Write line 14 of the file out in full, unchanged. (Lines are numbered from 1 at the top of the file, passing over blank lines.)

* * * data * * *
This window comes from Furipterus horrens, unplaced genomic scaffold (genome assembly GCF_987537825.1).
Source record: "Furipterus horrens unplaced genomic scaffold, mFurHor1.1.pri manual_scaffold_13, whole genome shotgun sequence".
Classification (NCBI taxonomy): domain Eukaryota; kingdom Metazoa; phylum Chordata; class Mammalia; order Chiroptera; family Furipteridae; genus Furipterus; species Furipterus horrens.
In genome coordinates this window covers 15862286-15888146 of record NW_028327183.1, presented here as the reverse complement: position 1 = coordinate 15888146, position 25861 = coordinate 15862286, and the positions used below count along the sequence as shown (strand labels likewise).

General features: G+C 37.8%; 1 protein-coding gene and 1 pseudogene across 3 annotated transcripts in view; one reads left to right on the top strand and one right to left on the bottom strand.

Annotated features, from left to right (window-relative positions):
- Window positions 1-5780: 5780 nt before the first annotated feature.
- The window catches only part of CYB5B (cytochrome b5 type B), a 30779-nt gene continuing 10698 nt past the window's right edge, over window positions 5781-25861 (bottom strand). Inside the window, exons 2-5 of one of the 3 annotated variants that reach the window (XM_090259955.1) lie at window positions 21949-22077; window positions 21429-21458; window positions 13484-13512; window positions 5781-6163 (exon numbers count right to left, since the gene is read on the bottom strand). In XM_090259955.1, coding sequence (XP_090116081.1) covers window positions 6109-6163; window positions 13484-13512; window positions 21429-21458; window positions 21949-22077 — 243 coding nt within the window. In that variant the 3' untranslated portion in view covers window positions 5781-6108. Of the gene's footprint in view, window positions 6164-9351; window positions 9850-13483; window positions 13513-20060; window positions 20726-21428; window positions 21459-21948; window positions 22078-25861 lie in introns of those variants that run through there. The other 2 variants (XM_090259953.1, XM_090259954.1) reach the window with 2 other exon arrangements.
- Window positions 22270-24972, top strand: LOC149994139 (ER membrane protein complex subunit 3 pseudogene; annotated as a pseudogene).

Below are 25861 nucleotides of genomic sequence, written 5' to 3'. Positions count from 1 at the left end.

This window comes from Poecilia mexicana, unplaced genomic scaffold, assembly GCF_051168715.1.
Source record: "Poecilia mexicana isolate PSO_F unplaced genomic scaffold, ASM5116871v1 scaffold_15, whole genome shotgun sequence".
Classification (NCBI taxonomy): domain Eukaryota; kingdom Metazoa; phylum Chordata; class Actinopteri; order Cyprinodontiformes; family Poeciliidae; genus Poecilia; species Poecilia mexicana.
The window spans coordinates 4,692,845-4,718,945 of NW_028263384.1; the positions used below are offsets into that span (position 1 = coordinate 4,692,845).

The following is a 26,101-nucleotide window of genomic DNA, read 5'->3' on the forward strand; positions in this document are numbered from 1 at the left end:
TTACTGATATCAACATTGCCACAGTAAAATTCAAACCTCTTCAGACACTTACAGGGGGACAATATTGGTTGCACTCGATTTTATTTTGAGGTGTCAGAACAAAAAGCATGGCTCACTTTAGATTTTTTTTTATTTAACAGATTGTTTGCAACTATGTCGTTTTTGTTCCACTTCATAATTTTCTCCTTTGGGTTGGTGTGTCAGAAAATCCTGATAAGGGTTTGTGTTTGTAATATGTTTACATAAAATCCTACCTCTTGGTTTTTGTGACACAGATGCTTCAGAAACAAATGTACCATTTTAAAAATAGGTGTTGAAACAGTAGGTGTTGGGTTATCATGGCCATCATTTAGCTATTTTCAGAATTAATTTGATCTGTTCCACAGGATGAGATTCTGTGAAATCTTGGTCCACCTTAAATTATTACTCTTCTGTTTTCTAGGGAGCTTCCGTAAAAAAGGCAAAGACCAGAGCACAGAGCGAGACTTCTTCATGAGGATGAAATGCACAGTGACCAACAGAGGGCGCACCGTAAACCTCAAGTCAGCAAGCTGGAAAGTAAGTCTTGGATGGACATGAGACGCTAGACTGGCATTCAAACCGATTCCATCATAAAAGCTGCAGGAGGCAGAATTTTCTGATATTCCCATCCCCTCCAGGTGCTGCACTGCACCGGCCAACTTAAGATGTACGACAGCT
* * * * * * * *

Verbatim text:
The window spans coordinates 4,692,845-4,718,945 of NW_028263384.1; the positions used below are offsets into that span (position 1 = coordinate 4,692,845).